If you've recently begun a regimen of chemotherapy or radiation to treat cancer, lupus, or another serious illness, plumbing maintenance is likely to be very low on your list of priorities or concerns. However, the hair loss that can often come as a side effect of these treatments can have a significant (and sometimes unexpected) impact on your household plumbing, and taking a few quick preventive measures can go a long way toward keeping your pipes clear during a time when you have much else on your mind. Read on to learn more about preventing hair clogs in your sink and shower drains, as well as what you can do to loosen clogs if they should occur.
What should you do to prevent drain clogs during a period of excessive hair loss?
The average human loses between 50 and 100 hairs from his or her head each day, in addition to the hairs that can shed from one's eyebrows, eyelashes, and other hirsute parts of the body. Most homes' plumbing systems are designed to accommodate this level of shedding without issue; this hair will usually enter the drain along with multiple gallons of water that are sufficient to flush it through the pipe and into your sewer system or septic tank.
However, homeowners with sharply-curved drainage pipes or long-haired family members, as well as those who are temporarily losing a large amount of hair due to their medical treatment, can sometimes find themselves dealing with a sink or shower that is draining slowly. To prevent your lost hair from clogging your home's drains and leading to more expensive plumbing issues, there are a few items and habits you can immediately put into place.
There are a variety of different inexpensive gadgets and gizmos that can be used to prevent hair from entering your drain -- or catch it once it has made its way through the grate. One hair trapping device designed for shower drains looks like a long bungee cord with a hook at the end and affixes to the pipe side of your shower drain so that it's invisible from above. As hair makes its way into the drain, it catches on this hook, where it can be easily pulled up and removed at any time. Installing a shower or sink grate that has several layers of fine wire mesh can also allow water to flow into the drain at normal speed without taking hair or other debris with it.
The foaming action of baking soda combined with the acidity of vinegar can create a concoction that powers through all but the toughest drain clogs. By placing a few tablespoons of baking soda in your sinks and shower drains and then flushing with apple cider vinegar, you'll be able to remove any clogs that have begun to form and leave the sides of your pipe smooth, making it more difficult for hair to stick.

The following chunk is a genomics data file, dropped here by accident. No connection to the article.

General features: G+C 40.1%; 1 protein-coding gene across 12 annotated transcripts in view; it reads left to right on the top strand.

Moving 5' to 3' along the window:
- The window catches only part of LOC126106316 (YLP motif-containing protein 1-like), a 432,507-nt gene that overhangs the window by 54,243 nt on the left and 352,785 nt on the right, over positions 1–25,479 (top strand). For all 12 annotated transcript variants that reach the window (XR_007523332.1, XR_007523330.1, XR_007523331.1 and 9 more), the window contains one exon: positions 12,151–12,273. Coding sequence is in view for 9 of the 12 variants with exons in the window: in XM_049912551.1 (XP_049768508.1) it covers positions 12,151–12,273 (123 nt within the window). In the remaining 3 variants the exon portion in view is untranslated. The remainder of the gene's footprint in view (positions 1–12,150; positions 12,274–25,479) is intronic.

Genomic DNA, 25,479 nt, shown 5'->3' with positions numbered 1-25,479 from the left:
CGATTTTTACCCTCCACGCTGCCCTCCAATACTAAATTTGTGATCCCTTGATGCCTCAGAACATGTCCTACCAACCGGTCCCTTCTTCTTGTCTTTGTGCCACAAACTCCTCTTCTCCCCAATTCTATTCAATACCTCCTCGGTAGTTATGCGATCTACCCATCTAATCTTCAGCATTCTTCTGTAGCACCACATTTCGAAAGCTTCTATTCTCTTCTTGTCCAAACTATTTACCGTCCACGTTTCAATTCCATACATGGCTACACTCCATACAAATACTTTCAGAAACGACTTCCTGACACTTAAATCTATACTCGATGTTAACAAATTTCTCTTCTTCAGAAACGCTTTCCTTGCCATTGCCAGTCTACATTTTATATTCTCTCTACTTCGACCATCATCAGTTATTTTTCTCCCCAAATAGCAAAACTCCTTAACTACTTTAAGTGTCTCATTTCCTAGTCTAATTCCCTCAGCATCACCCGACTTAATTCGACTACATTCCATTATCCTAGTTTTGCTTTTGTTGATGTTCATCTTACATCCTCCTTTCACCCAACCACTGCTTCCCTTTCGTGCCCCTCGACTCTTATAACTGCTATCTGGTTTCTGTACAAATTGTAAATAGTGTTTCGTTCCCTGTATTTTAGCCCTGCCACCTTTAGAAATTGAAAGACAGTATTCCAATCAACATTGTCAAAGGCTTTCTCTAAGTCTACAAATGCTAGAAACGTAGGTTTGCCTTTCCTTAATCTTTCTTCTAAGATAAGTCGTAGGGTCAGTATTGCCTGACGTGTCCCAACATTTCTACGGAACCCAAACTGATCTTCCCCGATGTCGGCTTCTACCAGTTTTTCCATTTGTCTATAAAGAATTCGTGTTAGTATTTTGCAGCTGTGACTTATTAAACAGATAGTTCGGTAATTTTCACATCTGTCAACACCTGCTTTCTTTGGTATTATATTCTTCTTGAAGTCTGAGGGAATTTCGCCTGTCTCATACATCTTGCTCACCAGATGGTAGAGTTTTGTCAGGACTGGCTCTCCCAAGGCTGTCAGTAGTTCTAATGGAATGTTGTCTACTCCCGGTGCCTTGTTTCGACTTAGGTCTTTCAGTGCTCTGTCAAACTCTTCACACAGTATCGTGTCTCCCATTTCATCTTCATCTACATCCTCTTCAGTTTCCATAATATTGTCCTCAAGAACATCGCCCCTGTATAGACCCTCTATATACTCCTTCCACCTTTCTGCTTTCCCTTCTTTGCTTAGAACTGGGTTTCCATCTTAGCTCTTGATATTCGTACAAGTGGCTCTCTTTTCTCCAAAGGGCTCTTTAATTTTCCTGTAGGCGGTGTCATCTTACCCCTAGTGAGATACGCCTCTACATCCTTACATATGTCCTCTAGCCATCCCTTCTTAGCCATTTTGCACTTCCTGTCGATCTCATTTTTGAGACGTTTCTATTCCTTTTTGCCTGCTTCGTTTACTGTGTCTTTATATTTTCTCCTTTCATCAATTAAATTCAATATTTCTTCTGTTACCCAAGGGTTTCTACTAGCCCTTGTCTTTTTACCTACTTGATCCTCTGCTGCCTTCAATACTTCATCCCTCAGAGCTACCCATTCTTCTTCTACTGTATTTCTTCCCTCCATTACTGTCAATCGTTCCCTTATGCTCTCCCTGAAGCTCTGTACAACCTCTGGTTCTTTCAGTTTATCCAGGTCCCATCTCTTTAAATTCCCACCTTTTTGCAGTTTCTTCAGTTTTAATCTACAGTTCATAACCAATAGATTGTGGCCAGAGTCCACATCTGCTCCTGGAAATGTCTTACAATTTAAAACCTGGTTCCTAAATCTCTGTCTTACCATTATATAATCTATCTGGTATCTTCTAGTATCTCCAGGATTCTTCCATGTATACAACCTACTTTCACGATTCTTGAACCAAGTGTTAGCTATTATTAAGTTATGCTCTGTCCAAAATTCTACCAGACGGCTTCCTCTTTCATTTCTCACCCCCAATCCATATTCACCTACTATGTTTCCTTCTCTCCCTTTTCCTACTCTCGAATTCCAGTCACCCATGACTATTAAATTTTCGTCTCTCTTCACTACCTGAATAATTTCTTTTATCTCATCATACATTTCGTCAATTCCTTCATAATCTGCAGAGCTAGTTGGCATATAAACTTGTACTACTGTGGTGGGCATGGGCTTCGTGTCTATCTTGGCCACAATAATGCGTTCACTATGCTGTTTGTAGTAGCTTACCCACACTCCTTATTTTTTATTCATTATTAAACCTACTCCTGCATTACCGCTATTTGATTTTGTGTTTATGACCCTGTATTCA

What can you do to clear out a drain clog you believe is primarily caused by hair?
If, despite your best efforts, you've wound up with a clogged drain that you are sure is filled with your own hair, you'll want to try a few things before calling the plumber.
First, you'll want to try the vinegar and baking soda method again, being sure to rinse the mixture with hot water, as this can dissolve some of the grease that may be causing your hair to stick to the sides of the pipe or catch in corners.
If this is unsuccessful, you may want to look into a commercial drain cleaner, which uses high-powered chemicals to break up the clog and flush it into the sewer. (This type of drain cleaner usually isn't recommended for homes with septic tanks, as the chemicals used can throw off the delicate bacteria and enzyme balance in the septic tank.) You may also want to purchase a plumbing snake at a hardware or home supply store to see if the clog is close enough to the drain that it can be easily retrieved and thrown away.
If none of these methods seem to be improving the speed with which your pipes are draining, professional drain cleaning help may be necessary. Most plumbing companies have high-powered hoses and borers that can machine their way through just about any pipe to remove blockages or other problems.
Keeping your home's plumbing system in good working order is a family job. Have you taught your kids what should never be flushed down the toilets or poured down the drains? Do your kids know what to watch for to know that there is a plumbing problem that needs to be addressed? If your kids know what to look for, they will be less likely to contribute to making a minor plumbing problem more serious. This blog will show you things that you should teach your kids so that everyone can work together to protect the entire plumbing system in your home.